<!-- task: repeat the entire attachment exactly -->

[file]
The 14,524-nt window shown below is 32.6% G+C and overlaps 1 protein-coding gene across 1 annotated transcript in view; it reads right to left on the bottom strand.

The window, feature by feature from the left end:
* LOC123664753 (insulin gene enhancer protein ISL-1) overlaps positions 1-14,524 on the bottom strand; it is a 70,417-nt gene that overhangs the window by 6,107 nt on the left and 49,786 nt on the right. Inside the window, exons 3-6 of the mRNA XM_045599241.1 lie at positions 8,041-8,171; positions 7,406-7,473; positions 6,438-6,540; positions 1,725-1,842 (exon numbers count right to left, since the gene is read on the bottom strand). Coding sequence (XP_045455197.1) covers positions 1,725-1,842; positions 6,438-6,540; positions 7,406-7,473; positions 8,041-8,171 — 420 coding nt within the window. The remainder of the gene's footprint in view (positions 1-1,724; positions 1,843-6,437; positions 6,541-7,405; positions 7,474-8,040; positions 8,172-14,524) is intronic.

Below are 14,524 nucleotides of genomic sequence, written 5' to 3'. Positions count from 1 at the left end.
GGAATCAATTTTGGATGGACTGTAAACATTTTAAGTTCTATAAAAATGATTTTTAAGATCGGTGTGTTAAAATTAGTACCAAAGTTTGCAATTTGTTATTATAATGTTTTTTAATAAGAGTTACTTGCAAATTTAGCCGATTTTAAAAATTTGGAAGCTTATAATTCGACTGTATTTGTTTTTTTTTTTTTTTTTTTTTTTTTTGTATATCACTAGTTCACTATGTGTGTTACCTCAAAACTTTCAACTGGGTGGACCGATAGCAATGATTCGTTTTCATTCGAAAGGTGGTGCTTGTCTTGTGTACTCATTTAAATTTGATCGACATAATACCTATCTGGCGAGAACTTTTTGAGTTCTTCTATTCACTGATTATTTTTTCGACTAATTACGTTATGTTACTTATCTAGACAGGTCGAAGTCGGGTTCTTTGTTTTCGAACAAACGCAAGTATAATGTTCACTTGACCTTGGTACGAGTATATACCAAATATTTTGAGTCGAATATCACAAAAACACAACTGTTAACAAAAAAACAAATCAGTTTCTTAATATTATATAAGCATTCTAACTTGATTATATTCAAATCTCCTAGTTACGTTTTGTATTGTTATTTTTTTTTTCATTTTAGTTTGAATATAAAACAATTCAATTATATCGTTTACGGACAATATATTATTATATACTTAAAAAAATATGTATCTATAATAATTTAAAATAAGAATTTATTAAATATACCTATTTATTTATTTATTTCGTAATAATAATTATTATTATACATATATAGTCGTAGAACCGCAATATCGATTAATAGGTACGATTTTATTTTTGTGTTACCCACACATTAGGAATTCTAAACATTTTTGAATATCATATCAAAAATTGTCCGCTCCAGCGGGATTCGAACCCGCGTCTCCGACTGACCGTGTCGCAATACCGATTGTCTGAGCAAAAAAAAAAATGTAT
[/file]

The 14,524-nt window shown below is 32.6% G+C and overlaps 1 protein-coding gene across 1 annotated transcript in view; it reads right to left on the bottom strand.

The window, feature by feature from the left end:
* LOC123664753 (insulin gene enhancer protein ISL-1) overlaps positions 1-14,524 on the bottom strand; it is a 70,417-nt gene that overhangs the window by 6,107 nt on the left and 49,786 nt on the right. Inside the window, exons 3-6 of the mRNA XM_045599241.1 lie at positions 8,041-8,171; positions 7,406-7,473; positions 6,438-6,540; positions 1,725-1,842 (exon numbers count right to left, since the gene is read on the bottom strand). Coding sequence (XP_045455197.1) covers positions 1,725-1,842; positions 6,438-6,540; positions 7,406-7,473; positions 8,041-8,171 — 420 coding nt within the window. The remainder of the gene's footprint in view (positions 1-1,724; positions 1,843-6,437; positions 6,541-7,405; positions 7,474-8,040; positions 8,172-14,524) is intronic.

Below are 14,524 nucleotides of genomic sequence, written 5' to 3'. Positions count from 1 at the left end.
GGAATCAATTTTGGATGGACTGTAAACATTTTAAGTTCTATAAAAATGATTTTTAAGATCGGTGTGTTAAAATTAGTACCAAAGTTTGCAATTTGTTATTATAATGTTTTTTAATAAGAGTTACTTGCAAATTTAGCCGATTTTAAAAATTTGGAAGCTTATAATTCGACTGTATTTGTTTTTTTTTTTTTTTTTTTTTTTTTTGTATATCACTAGTTCACTATGTGTGTTACCTCAAAACTTTCAACTGGGTGGACCGATAGCAATGATTCGTTTTCATTCGAAAGGTGGTGCTTGTCTTGTGTACTCATTTAAATTTGATCGACATAATACCTATCTGGCGAGAACTTTTTGAGTTCTTCTATTCACTGATTATTTTTTCGACTAATTACGTTATGTTACTTATCTAGACAGGTCGAAGTCGGGTTCTTTGTTTTCGAACAAACGCAAGTATAATGTTCACTTGACCTTGGTACGAGTATATACCAAATATTTTGAGTCGAATATCACAAAAACACAACTGTTAACAAAAAAACAAATCAGTTTCTTAATATTATATAAGCATTCTAACTTGATTATATTCAAATCTCCTAGTTACGTTTTGTATTGTTATTTTTTTTTTCATTTTAGTTTGAATATAAAACAATTCAATTATATCGTTTACGGACAATATATTATTATATACTTAAAAAAATATGTATCTATAATAATTTAAAATAAGAATTTATTAAATATACCTATTTATTTATTTATTTCGTAATAATAATTATTATTATACATATATAGTCGTAGAACCGCAATATCGATTAATAGGTACGATTTTATTTTTGTGTTACCCACACATTAGGAATTCTAAACATTTTTGAATATCATATCAAAAATTGTCCGCTCCAGCGGGATTCGAACCCGCGTCTCCGACTGACCGTGTCGCAATACCGATTGTCTGAGCAAAAAAAAAAATGTAT